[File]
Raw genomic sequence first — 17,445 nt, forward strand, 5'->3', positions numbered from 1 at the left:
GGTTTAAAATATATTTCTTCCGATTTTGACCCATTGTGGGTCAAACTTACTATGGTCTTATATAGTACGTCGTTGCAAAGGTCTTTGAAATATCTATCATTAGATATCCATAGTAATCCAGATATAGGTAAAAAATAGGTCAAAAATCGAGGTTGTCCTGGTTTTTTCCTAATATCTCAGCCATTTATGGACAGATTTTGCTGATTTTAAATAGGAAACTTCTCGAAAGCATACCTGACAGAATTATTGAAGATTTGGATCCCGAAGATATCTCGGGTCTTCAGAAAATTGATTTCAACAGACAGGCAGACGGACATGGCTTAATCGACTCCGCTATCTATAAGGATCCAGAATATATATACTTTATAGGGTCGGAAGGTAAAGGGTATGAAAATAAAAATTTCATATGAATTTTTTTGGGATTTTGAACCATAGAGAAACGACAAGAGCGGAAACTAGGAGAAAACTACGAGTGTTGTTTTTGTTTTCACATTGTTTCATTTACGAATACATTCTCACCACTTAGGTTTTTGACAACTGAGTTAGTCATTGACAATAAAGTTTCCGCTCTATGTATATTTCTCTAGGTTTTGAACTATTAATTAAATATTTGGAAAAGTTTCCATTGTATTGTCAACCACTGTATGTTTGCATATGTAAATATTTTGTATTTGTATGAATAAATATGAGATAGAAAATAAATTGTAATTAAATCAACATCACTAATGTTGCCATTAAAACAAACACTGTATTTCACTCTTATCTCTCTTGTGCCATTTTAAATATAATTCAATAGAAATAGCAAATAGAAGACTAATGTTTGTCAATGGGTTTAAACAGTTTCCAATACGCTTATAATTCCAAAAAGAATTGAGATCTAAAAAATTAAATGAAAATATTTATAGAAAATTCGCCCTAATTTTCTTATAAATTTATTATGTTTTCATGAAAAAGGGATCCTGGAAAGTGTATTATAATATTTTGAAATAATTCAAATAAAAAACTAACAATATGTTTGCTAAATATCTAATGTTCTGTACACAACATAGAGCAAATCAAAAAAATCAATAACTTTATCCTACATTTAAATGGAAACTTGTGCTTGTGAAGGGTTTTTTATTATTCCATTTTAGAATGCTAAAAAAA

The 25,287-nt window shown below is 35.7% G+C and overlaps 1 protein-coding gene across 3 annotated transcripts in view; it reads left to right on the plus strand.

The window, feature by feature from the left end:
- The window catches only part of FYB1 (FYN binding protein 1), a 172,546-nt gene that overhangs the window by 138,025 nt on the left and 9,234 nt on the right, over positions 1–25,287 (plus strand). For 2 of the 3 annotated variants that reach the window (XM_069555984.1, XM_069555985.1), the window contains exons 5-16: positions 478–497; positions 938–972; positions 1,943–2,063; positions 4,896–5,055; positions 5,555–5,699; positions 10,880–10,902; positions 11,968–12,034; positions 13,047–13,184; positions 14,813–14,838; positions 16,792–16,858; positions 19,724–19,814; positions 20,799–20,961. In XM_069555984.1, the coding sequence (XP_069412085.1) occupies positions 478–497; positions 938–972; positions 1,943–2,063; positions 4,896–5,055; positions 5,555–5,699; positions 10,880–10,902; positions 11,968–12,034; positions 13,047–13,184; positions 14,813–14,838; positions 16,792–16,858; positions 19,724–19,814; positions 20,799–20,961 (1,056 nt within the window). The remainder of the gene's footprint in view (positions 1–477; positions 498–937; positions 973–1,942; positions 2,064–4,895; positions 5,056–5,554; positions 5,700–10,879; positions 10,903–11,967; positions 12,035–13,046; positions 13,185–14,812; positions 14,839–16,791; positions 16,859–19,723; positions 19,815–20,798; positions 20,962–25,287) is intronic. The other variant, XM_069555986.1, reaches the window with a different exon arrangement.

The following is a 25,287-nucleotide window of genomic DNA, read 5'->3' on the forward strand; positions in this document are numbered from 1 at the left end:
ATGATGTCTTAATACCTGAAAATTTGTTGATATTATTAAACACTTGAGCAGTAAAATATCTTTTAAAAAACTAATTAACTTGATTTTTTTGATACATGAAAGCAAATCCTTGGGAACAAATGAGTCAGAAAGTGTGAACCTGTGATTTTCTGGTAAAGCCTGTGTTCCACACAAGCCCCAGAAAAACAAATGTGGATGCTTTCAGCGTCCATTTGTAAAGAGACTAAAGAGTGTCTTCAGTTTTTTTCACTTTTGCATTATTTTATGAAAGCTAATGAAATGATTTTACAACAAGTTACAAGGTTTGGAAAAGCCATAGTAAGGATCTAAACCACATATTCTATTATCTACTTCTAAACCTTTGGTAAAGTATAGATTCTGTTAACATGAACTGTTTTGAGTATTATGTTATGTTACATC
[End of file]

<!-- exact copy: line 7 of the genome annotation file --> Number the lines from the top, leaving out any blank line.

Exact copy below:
ATGATGTCTTAATACCTGAAAATTTGTTGATATTATTAAACACTTGAGCAGTAAAATATCTTTTAAAAAACTAATTAACTTGATTTTTTTGATACATGAAAGCAAATCCTTGGGAACAAATGAGTCAGAAAGTGTGAACCTGTGATTTTCTGGTAAAGCCTGTGTTCCACACAAGCCCCAGAAAAACAAATGTGGATGCTTTCAGCGTCCATTTGTAAAGAGACTAAAGAGTGTCTTCAGTTTTTTTCACTTTTGCATTATTTTATGAAAGCTAATGAAATGATTTTACAACAAGTTACAAGGTTTGGAAAAGCCATAGTAAGGATCTAAACCACATATTCTATTATCTACTTCTAAACCTTTGGTAAAGTATAGATTCTGTTAACATGAACTGTTTTGAGTATTATGTTATGTTACATC